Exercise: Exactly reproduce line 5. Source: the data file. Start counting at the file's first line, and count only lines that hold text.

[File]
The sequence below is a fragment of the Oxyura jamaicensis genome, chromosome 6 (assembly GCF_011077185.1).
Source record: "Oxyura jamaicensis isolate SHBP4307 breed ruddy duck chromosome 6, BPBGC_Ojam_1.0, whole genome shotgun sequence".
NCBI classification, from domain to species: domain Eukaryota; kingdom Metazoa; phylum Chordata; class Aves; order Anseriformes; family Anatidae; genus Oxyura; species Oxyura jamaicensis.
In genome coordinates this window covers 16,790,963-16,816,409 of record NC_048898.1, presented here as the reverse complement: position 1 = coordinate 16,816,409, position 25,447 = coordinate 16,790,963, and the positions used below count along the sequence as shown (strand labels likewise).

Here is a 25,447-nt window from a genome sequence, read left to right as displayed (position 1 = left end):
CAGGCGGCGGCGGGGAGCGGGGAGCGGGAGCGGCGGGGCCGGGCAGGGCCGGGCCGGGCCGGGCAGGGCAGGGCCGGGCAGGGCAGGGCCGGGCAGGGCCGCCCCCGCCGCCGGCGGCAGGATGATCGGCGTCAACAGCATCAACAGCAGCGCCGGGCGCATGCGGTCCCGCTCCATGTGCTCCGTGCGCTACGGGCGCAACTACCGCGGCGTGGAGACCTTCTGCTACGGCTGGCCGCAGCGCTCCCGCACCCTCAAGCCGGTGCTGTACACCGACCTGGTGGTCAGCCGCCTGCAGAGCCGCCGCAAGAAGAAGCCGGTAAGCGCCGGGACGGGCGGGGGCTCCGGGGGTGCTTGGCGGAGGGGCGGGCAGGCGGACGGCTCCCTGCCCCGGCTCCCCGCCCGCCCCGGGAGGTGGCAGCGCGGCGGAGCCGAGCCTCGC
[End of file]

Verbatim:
Here is a 25,447-nt window from a genome sequence, read left to right as displayed (position 1 = left end):